“A Creative Mind Has No Limits: An Interview With Philip Macksoud

//“A Creative Mind Has No Limits: An Interview With Philip Macksoud

“A Creative Mind Has No Limits: An Interview With Philip Macksoud

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We don’t often come across really creative thinkers in our lives—but when we do look out.

I’ve known Philip for a year. We met online, (isn’t that where everyone meets?). Philip never ceases to amaze me with his ingenuity, because marketing is always changing, and so I thought Philip might have some ideas for us.

Here’s an interview I had with him this week.

I always wonder how people get their creativity, Philip, where did you get yours?

As a kid I was interested in graphics and cartoons. I couldn’t afford to go to Pratt Institute so instead I went to a community college to learn more about my craft. After I graduated, I got a job with Norcross, a greeting card manufacturer, learning about color separations and package design. I also worked designing the Marlboro flip top box.

How do  you think of these things? Do creative people think differently?

I look at anything and think, is there a better way to do this? That starts my creative process and my mind thinking.

For instance, if you look at a cup of coffee and think about what goes in it. People put cream and sugar, and it’s a pretty complicated process. The cream spills, sugar doesn’t always make it in the cup—it’s messy. Suppose there was like a funnel that you stirred your cup with that contained both milk and sugar. As you stirred it all went into the cup—wouldn’t that be easier?

My first apartment was really small. I decided to design and build my own furniture to fit the space. When I finished everything  fit perfectly.

I remember seeing these t-shirts in the 70s that looked like tuxedos, and then you told me you created them. How and why?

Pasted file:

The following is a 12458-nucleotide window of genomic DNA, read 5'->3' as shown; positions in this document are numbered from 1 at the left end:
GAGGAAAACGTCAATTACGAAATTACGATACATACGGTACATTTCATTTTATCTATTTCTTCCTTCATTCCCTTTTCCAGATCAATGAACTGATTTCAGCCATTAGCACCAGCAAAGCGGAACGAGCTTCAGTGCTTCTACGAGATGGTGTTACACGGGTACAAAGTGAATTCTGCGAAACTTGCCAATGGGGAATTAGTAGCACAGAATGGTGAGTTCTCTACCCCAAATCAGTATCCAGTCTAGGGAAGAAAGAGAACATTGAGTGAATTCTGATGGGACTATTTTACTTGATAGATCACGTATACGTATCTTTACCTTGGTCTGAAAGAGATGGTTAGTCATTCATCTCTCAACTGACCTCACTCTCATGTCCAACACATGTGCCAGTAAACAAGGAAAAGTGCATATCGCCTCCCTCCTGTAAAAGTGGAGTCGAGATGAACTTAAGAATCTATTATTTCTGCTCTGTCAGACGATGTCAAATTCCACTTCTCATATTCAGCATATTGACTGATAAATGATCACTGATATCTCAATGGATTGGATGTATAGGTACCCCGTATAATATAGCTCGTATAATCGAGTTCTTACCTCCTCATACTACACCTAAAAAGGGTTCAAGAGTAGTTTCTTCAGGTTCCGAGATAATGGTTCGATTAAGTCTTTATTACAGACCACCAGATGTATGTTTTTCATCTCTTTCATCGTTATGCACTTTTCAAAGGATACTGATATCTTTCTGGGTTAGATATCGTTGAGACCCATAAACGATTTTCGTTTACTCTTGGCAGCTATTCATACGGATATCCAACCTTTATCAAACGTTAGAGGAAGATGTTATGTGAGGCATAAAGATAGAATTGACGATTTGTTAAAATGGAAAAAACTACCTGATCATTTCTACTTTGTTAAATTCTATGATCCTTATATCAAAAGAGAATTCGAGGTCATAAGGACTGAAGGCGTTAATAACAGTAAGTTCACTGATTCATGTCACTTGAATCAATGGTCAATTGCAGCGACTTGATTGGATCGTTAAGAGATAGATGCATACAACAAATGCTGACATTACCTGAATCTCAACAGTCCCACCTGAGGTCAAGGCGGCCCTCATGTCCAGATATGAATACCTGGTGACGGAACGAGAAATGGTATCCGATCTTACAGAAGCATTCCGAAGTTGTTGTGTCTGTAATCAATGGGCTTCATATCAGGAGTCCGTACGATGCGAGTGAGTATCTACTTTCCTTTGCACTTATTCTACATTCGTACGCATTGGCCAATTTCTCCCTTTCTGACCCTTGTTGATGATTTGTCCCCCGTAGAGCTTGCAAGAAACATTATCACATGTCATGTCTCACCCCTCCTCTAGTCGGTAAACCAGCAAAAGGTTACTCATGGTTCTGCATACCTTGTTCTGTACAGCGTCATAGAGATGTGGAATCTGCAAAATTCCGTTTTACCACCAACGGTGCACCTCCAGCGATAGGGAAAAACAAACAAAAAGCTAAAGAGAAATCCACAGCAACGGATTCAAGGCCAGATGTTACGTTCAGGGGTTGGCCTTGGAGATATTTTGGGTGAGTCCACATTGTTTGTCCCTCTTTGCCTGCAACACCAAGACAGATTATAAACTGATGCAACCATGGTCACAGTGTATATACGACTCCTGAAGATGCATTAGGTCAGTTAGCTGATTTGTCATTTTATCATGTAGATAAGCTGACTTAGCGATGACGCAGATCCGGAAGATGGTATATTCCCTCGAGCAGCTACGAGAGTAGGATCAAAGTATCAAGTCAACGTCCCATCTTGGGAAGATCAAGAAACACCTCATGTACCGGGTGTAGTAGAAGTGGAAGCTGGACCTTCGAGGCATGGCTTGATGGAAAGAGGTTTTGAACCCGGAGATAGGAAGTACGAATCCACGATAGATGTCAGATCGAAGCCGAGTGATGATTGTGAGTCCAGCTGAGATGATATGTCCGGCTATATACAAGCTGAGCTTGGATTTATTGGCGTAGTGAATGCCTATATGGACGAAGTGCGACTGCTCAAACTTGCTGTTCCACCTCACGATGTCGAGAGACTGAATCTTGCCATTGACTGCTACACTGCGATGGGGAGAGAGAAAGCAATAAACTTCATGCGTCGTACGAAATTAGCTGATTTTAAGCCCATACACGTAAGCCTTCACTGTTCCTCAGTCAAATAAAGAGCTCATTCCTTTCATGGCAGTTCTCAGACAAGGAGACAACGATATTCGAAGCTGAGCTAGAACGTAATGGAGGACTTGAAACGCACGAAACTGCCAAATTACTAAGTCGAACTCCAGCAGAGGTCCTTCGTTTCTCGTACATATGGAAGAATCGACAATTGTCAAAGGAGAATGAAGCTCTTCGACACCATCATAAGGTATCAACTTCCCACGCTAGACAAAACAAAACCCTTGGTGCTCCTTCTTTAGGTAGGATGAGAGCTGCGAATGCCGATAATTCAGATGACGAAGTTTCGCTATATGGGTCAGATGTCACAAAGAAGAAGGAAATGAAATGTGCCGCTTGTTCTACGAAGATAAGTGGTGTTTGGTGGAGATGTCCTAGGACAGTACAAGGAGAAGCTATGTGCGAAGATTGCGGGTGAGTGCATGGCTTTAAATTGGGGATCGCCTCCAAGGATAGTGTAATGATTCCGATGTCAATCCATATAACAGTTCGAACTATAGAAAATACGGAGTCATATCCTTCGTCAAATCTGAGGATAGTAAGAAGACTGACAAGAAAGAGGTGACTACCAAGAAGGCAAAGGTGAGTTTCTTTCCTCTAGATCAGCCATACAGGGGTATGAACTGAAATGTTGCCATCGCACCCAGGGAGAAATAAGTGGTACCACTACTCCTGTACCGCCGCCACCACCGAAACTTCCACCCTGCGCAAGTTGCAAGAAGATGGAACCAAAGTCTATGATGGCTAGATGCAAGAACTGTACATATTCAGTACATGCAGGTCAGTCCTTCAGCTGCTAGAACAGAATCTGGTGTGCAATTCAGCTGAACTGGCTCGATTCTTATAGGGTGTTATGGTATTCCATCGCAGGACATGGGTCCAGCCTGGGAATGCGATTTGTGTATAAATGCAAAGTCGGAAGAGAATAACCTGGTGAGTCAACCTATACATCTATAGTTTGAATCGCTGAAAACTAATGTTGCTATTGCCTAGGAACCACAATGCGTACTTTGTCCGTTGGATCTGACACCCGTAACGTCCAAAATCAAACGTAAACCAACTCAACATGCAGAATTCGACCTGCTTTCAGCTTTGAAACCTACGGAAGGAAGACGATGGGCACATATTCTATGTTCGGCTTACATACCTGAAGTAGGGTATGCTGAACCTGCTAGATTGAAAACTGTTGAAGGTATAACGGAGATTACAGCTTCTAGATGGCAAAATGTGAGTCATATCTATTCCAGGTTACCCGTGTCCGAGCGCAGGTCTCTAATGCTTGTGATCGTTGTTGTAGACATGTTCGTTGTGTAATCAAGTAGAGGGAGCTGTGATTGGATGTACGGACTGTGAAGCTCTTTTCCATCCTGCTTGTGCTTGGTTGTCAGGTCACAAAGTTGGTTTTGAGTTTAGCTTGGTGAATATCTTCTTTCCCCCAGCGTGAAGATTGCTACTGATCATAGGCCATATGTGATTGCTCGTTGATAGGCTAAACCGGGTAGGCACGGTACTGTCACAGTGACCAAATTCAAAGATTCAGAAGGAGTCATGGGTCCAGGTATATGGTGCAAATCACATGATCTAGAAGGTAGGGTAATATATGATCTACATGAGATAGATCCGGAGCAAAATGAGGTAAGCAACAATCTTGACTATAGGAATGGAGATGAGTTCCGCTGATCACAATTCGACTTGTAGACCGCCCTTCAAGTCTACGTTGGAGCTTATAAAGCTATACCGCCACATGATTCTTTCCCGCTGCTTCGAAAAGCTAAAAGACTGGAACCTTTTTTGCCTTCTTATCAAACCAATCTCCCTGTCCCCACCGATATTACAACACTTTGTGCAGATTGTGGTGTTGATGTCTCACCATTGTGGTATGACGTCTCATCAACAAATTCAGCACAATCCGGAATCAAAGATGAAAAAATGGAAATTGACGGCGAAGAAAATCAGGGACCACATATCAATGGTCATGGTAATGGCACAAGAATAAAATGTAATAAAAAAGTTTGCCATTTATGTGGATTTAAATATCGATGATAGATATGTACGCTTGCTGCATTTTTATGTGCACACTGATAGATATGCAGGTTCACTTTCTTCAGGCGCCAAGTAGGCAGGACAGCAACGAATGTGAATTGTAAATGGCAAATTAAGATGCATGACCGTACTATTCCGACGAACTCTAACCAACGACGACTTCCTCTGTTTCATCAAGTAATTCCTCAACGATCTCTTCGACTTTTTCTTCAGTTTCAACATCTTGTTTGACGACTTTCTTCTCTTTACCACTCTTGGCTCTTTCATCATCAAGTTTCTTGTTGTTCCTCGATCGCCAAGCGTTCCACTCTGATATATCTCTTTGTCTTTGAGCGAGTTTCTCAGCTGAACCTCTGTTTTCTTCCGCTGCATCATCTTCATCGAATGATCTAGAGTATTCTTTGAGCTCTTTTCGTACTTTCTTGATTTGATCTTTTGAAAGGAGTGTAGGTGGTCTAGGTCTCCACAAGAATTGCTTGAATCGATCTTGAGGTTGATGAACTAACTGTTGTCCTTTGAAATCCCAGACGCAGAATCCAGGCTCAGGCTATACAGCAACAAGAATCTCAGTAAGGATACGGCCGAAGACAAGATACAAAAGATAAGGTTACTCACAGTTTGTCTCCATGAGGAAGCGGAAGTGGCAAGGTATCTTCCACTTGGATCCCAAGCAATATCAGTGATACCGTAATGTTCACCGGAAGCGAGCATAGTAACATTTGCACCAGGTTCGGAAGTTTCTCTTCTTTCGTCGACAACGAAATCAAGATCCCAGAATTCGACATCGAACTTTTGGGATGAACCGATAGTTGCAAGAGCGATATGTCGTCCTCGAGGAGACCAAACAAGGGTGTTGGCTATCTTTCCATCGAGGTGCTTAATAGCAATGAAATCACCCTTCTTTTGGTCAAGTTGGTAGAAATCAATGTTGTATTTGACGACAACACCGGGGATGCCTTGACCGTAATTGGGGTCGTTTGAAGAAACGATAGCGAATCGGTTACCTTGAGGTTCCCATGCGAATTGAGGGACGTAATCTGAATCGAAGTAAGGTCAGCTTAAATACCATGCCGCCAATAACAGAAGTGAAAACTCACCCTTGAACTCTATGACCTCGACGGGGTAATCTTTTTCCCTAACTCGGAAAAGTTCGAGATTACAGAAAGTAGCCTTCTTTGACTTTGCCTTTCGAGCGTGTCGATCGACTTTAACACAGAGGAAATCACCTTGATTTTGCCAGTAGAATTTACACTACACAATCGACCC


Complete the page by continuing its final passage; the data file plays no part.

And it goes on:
In the 70s if you went to a restaurant you had to have a tie and a jacket, or you couldnot go in. I thought it would be hilarious to have a t-shirt with the tie and jacket painted across the front. From that I went and designed a tuxedo, which was a long-sleeve T-shirt,  colored bow tie and flower. I started wearing them around, and people kept asking where I got them. I found a supplier, started making them, and I wore them everywhere. I even had a body parts t-shirt that was funny. The pockets folded down, and a “wardrobe malfunction” would occur. It was a riot. I had motorcycle t-shirts with muscles and many more. Bloomingdales bought a couple of dozens and before I knew it people were calling from all over creation and Time Magazine called and did a ¼ page story on me. The next thing I knew, someone had knocked off my designs.

Wow you were really ahead of your time.

I also designed posters for the Museum of Sex, which were risque for their time.

Philip, what ideas do you have for businesses in terms of their marketing and their creatives? Sometimes it’s hard to see beyond your own doors.

Look for ways to be unique. Look for creative people and let them do their thing. If you find something you like find out who designed it. When you find them try not to put too many restrictions on them, or you will destroy their creativity.  The key is not to get the same-old  thing with a different twist it’s to get something really different. If you decide it should be blue you’re already recreating something you have in mind. You don’t need another person to think through your ideas.

Be open to new things. You need to trust in your instincts. A racehorse wins because everything works together—the jockey, the saddle and his feed. When you change one thing everything else may have to change.

Check out your competitor and other successful companies for ideas. What makes them different? Is it better services, best pricing or do they give something extra? Look at commercials  you like and remember—what is it about them? Remember people like and remember things that fit for them—there’s no such thing as one size fits all. You have to know your customers to get out the right message.